Picture: 123RF/kanghj103
Picture: 123RF/kanghj103

With the release of the final wave of the Nids-Cram survey, we can take stock of how the Covid crisis has affected gender inequality one year on. The results are not encouraging.

Women suffered a large and disproportionate effect in the labour market as a result of the hard lockdown, but they’ve also been slower to recover. In March 2021, when the country was in its least restrictive lockdown, men’s employment and working hours were back to pre-Covid levels. Women’s employment was still down 8% against February 2020, and their working hours were down an average 6% (two hours a week).

So while there was a recovery in employment, it has been slower (and remains incomplete) for women. Covid has increased gender inequality in the labour market.

An important factor to consider is the gender split in job types. Women are more likely to be in the sectors hardest hit by the crisis. They are also in more precarious employment relationships, so it is easier for employers to reduce their employment or working hours when lockdown restrictions bite. This highlights the inequality that stems from job segregation and shows that policy to open opportunities for women in "male" sectors, and in more stable employment, needs to take centre stage.

Another likely reason for the uneven effect in the labour market is the uneven impact in the home. The Nids-Cram data shows that the burden of school closures has fallen disproportionately on women: twice as many women as men said child-care responsibilities during the lockdown affected their work prospects. Any serious attempts to close gender gaps in the labour market will need to address this inequality in the home.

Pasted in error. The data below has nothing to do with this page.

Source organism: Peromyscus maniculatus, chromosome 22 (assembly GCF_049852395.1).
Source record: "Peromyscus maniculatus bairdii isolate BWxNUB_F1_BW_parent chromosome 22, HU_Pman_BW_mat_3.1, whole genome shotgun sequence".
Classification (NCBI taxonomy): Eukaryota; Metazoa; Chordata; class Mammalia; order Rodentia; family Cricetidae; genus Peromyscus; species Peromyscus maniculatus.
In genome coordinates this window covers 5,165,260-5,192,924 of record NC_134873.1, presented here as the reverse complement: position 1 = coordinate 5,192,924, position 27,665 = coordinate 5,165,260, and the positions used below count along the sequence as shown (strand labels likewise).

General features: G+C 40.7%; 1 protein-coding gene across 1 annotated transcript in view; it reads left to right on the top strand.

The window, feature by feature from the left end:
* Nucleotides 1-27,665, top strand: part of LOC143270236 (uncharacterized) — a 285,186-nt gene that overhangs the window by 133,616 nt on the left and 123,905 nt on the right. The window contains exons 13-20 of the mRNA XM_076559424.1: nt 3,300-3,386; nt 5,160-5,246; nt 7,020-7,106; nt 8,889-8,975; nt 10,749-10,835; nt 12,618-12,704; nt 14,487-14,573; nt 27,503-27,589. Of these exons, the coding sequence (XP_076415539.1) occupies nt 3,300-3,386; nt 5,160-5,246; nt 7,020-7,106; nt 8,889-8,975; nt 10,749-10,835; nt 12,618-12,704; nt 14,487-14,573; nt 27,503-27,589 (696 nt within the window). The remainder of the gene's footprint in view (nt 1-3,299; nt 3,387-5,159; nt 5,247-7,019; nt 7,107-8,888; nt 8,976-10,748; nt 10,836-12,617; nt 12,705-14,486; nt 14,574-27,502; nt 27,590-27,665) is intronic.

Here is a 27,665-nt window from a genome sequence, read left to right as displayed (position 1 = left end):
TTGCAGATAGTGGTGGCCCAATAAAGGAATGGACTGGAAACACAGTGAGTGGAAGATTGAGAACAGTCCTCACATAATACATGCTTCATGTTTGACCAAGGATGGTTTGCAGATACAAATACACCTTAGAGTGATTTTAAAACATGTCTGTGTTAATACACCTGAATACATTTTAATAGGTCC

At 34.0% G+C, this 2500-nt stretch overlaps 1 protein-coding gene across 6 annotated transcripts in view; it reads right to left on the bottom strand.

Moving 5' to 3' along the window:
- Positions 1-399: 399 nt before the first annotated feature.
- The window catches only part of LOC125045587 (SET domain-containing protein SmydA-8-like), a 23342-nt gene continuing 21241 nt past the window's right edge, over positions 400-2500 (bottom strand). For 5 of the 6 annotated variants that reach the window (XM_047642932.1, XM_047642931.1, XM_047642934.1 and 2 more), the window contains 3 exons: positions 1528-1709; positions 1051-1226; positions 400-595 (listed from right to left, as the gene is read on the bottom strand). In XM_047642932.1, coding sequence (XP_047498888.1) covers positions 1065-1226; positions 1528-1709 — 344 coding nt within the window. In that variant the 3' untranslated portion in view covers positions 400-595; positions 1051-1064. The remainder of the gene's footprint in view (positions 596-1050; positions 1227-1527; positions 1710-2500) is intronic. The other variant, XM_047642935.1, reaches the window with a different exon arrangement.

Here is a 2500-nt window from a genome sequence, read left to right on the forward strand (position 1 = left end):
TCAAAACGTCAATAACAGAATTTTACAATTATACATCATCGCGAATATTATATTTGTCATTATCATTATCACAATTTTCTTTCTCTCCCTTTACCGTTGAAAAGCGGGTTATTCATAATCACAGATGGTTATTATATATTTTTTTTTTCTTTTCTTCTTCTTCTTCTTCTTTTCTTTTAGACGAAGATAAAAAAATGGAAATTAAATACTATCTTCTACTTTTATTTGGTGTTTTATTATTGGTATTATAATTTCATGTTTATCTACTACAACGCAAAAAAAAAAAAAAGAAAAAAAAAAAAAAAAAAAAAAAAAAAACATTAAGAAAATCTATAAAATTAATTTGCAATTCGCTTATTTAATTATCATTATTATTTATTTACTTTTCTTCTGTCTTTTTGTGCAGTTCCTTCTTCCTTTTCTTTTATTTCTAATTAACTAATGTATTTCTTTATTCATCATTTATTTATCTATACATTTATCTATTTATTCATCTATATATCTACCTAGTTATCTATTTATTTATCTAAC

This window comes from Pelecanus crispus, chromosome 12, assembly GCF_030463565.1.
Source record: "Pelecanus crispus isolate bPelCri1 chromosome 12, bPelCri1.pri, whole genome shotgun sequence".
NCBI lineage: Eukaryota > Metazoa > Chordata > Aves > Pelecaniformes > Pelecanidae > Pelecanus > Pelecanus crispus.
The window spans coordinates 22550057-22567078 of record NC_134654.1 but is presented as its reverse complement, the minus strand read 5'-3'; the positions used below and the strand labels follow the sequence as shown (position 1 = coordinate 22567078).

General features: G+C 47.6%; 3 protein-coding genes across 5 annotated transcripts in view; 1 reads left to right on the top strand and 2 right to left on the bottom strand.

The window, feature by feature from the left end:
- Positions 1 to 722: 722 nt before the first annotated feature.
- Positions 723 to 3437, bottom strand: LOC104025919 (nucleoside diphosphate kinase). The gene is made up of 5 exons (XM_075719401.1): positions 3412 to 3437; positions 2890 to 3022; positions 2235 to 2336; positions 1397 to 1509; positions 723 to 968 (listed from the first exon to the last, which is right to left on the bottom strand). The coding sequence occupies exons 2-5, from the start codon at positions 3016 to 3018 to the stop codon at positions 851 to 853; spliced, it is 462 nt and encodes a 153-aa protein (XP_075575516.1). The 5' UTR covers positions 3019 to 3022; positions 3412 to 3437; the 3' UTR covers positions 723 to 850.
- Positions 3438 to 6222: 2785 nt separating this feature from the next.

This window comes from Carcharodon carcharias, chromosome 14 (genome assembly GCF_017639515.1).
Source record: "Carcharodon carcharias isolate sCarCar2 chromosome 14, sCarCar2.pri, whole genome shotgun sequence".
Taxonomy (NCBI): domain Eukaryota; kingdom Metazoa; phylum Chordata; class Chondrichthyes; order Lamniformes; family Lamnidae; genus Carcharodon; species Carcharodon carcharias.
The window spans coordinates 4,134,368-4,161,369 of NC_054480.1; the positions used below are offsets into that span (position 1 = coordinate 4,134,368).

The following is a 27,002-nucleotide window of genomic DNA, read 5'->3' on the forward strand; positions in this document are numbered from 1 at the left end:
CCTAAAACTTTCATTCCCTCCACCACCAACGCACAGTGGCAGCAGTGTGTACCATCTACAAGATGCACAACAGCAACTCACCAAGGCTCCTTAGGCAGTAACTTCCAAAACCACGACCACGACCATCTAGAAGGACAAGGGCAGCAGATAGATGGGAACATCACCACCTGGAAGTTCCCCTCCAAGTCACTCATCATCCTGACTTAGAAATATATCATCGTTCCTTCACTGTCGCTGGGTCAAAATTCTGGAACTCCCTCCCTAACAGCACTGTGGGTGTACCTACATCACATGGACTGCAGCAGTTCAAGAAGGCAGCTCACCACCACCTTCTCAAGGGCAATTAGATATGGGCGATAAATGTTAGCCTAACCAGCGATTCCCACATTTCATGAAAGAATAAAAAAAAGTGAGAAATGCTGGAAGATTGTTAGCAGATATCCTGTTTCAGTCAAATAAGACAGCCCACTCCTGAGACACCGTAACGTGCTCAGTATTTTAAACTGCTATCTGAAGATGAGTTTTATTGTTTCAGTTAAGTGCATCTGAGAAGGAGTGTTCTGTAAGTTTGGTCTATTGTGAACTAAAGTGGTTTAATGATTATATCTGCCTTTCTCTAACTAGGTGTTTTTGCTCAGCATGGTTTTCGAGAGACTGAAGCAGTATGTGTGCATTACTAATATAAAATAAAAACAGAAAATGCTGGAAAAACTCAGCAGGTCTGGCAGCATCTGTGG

An important finding is that even though women account for most of the unemployed and Covid-related job losses, they received the least state income support targeting unemployed and furloughed workers. Our data shows that only about a third of the recipients of the Unemployment Insurance Fund (UIF) temporary employer/employee relief scheme (Ters) and the special relief of distress (SRD) grant were women.

That fewer women received Ters benefits is because they are less likely to be (formally) employed and registered for UIF. However, fewer women received the SRD grant because it could not be paid concurrently with another grant, such as for child support. So unemployed women were penalised if they were also the main caregiver to a child.

If the SRD grant is reintroduced in future, this issue will need to be urgently revisited.

SA is well into its third, brutal wave of Covid, with tighter restrictions progressively reimposed since late May. But all state income support measures have been discontinued, with seemingly no intention to reintroduce them — despite the effect the new restrictions will undoubtedly have on employment. And, if past evidence is anything to go by, especially on the jobs of women.

The lack of additional income support when the pandemic is still raging is deeply worrying. Measures need to be reintroduced with urgency to help stave off the most devastating effects of this crisis.

Daniela Casale is with the Wits University school of economics & finance; Debra Shepherd is a member of Stellenbosch University’s department of economics

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